A colonoscopy procedure enables your physician to examine the lining of the colon (large bowel) and the last part of the small intestine (terminal ileum) for abnormalities and inflammation. Colonoscopies are often used to diagnose and to assess the extent and severity of CD and UC.

The endoscope used in a colonoscopy is known as a colonoscope. It is a narrow, flexible tube, long enough to examine the whole of the colon, and, if necessary, the lower end of the small intestine as well. It is inserted through your anus, into your rectum and then on into your colon and terminal ileum.


DBE or "enteroscopy" is another way to visualize most or all of the lengthy small bowel. It is a scope that is designed specifically to allow it to be advanced much further than a standard gastroscope or colonoscope. It can be performed through the mouth or through the rectum and by combining both routes, one can possibly visualize all of the small bowel. Not all gastroenterologists perform this procedure – only a few who are trained in this technique perform this.


Colonoscopy is the “gold standard” for detection of IBD, polyps, and cancer. It is the most accurate test and allows biopsy or removal of growths, unlike any other colon test. Colonoscopy is thought to detect more than 80% of polyps and more than 95% of colon cancers. However, the test is not perfect, and there is a small chance that polyps, and even cancer on rare occasions, can be missed.


These ones may also be recommended to check for dysplasia (abnormal cell changes which can be an early sign of bowel cancer) in people with longstanding and extensive CD or UC. Guidelines advise that most people should have a colonoscopy 8 to 10 years after the start of CD or UC. Depending on what is seen, it is likely that follow-on colonoscopies will be recommended every one, 3 or 5 years. People who also have Primary Sclerosing Cholangitis are at an increased risk of colorectal cancer, and therefore surveillance colonoscopy is recommended at diagnosis, then every 1 to 2 years. Chromoendoscopy, which involves spraying special dyes onto the lining of the colon, is used to help to identify abnormal cells.


For colonoscopy to be successful, accurate and complete, the colon has to be completely clean (empty of stool/feces). Your physician will give you detailed instructions regarding the dietary restrictions to be followed and the bowel cleansing routine to be used.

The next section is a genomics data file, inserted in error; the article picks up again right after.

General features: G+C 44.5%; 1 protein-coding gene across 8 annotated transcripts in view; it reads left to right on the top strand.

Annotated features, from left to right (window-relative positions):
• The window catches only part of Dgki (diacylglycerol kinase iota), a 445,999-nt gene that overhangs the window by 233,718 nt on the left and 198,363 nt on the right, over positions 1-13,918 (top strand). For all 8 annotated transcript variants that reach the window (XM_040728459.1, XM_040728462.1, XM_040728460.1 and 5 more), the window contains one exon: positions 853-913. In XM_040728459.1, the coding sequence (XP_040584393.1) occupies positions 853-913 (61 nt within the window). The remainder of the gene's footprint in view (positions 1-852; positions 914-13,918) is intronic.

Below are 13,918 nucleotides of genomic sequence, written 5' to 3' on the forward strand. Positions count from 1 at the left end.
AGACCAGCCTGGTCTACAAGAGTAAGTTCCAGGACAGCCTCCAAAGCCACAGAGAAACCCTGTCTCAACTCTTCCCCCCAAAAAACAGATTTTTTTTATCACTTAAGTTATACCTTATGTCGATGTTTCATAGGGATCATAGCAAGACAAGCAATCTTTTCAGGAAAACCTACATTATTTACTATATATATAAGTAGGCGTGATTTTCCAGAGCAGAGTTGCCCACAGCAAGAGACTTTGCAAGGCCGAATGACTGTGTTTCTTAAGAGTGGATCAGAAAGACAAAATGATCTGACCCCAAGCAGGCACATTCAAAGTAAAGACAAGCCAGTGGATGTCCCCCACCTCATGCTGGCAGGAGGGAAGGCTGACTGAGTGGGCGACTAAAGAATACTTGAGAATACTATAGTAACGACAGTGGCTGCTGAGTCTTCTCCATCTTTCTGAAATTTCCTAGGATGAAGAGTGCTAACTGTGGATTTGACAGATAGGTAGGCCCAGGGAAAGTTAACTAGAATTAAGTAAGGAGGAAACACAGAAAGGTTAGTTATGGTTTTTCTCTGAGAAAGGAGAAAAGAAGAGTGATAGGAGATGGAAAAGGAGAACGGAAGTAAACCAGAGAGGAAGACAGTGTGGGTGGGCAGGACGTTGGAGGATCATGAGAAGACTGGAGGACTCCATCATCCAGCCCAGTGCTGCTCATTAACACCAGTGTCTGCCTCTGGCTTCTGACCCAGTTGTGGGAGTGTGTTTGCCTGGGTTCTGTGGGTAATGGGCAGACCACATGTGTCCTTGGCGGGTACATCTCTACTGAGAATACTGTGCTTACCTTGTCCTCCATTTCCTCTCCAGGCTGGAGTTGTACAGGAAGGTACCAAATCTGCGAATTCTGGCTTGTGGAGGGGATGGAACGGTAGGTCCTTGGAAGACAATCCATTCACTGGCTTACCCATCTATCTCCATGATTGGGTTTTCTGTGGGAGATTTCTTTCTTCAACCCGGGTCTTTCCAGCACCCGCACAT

In general, preparation consists of either drinking a large amount of a special cleansing solution or several days of clear liquids, laxatives, and enemas prior to the examination. It is important to follow the written instructions you will be given about taking the preparation, otherwise your test may be unsuccessful and will need to be repeated.

Follow your IBD specialist’s instructions carefully. If you do not, the procedure may have to be canceled and repeated later.


If your doctor thinks an area of the bowel needs to be evaluated in greater detail, a forceps instrument is passed through the colonoscope to obtain a biopsy (a sample of the colon lining). This specimen is sent to the pathology laboratory for tissue analysis. Biopsies are taken for many reasons including identifying the inflammation and do not necessarily mean that cancer is suspected.

If colonoscopy is being performed to identify sites of bleeding, the areas of bleeding may be controlled through the colonoscope by injecting certain medications or by coagulation (sealing off bleeding vessels with heat treatment)

If polyps are found, they are generally removed. None of these additional procedures typically produce pain.


Colonoscopy is generally safe when performed by physicians who have been specially trained and are experienced in these endoscopic procedures. One rare complication (approximately 1 in 500 to 1000) is a perforation or tear through the bowel wall that will usually require surgery. During the surgery, the hole will be closed or part of the intestine will be removed. Bleeding may occur from the site of biopsy or polypectomy. This bleeding is usually minor and stops on its own or can be controlled through the colonoscope. Rarely, blood transfusions or surgery may be required. Bleeding can occur up to 10 to 14 days after polypectomy, especially if blood thinners, Aspirin, anti-platelet or anti-inflammatory agents are started after polypectomy.

Other potential risks include a reaction to the sedatives used to make you relaxed and drowsy for the procedure.